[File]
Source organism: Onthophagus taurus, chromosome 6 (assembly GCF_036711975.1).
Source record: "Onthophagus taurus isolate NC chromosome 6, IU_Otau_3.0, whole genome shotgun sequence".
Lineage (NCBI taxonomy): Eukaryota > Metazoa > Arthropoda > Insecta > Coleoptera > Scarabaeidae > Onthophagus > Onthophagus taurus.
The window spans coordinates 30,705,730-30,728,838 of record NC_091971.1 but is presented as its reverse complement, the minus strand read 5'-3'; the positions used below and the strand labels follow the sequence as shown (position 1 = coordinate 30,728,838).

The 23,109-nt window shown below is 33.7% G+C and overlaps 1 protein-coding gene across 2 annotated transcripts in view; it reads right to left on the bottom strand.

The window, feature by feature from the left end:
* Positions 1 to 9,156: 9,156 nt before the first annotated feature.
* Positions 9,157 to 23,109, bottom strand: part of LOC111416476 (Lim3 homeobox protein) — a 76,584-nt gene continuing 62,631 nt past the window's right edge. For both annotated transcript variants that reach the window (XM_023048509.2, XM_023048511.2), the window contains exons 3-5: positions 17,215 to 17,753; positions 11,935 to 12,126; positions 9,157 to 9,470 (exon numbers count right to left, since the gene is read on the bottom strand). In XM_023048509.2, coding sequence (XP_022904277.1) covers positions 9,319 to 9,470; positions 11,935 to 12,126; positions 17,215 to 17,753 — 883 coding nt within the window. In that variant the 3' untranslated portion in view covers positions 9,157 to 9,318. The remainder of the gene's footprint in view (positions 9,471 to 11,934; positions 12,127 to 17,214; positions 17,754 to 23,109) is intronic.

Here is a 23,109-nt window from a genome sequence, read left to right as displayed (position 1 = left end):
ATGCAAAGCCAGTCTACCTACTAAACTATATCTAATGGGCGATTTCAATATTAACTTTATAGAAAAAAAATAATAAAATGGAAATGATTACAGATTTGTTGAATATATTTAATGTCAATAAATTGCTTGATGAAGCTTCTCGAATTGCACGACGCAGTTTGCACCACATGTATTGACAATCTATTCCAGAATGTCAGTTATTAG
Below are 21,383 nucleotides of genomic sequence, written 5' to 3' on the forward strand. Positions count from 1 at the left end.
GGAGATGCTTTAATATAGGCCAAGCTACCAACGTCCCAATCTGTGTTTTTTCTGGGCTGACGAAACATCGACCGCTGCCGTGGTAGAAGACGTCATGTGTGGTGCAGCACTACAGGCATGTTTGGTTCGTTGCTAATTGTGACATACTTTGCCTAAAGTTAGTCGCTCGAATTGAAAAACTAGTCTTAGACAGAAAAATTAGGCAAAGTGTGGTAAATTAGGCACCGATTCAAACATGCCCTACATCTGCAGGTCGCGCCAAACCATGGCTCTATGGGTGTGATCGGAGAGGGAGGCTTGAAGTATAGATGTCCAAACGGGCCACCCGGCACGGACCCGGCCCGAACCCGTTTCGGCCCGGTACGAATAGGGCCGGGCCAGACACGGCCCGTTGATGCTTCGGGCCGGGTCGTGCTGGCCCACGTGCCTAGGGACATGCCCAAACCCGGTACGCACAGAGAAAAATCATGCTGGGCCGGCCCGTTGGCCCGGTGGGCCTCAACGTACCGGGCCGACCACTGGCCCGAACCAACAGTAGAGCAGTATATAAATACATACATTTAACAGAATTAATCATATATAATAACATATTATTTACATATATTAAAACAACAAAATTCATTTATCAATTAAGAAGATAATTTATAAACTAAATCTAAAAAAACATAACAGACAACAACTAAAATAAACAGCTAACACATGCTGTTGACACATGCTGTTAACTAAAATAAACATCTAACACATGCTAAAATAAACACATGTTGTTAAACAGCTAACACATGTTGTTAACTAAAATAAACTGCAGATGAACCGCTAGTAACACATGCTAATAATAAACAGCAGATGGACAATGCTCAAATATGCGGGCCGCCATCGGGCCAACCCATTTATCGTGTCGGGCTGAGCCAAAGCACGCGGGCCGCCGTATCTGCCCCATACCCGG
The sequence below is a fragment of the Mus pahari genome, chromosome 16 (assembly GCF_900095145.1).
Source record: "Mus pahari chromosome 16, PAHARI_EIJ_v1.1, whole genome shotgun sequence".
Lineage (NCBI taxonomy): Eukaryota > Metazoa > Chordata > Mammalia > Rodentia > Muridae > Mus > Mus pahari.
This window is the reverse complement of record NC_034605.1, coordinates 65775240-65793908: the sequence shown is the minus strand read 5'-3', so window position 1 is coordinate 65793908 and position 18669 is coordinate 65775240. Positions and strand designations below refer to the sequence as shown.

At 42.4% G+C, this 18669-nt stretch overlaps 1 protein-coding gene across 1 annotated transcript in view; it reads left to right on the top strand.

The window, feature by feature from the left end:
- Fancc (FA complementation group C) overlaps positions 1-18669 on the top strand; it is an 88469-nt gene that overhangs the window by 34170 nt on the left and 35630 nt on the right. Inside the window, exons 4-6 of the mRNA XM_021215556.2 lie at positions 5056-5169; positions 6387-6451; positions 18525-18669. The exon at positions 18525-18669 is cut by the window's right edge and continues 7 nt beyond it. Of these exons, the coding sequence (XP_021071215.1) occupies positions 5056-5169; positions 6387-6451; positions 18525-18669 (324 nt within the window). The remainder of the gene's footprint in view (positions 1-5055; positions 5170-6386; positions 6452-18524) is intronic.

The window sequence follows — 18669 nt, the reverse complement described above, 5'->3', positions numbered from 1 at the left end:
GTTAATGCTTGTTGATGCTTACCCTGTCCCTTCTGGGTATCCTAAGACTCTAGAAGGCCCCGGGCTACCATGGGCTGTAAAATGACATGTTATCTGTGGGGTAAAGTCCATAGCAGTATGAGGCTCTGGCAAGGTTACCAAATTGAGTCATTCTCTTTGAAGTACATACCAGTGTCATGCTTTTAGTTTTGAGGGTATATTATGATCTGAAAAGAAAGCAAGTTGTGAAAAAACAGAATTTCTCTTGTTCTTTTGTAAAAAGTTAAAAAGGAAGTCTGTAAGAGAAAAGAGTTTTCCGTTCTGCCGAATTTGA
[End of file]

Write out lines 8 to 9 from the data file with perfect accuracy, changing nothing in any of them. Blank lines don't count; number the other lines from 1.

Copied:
* Positions 9,157 to 23,109, bottom strand: part of LOC111416476 (Lim3 homeobox protein) — a 76,584-nt gene continuing 62,631 nt past the window's right edge. For both annotated transcript variants that reach the window (XM_023048509.2, XM_023048511.2), the window contains exons 3-5: positions 17,215 to 17,753; positions 11,935 to 12,126; positions 9,157 to 9,470 (exon numbers count right to left, since the gene is read on the bottom strand). In XM_023048509.2, coding sequence (XP_022904277.1) covers positions 9,319 to 9,470; positions 11,935 to 12,126; positions 17,215 to 17,753 — 883 coding nt within the window. In that variant the 3' untranslated portion in view covers positions 9,157 to 9,318. The remainder of the gene's footprint in view (positions 9,471 to 11,934; positions 12,127 to 17,214; positions 17,754 to 23,109) is intronic.

Here is a 23,109-nt window from a genome sequence, read left to right as displayed (position 1 = left end):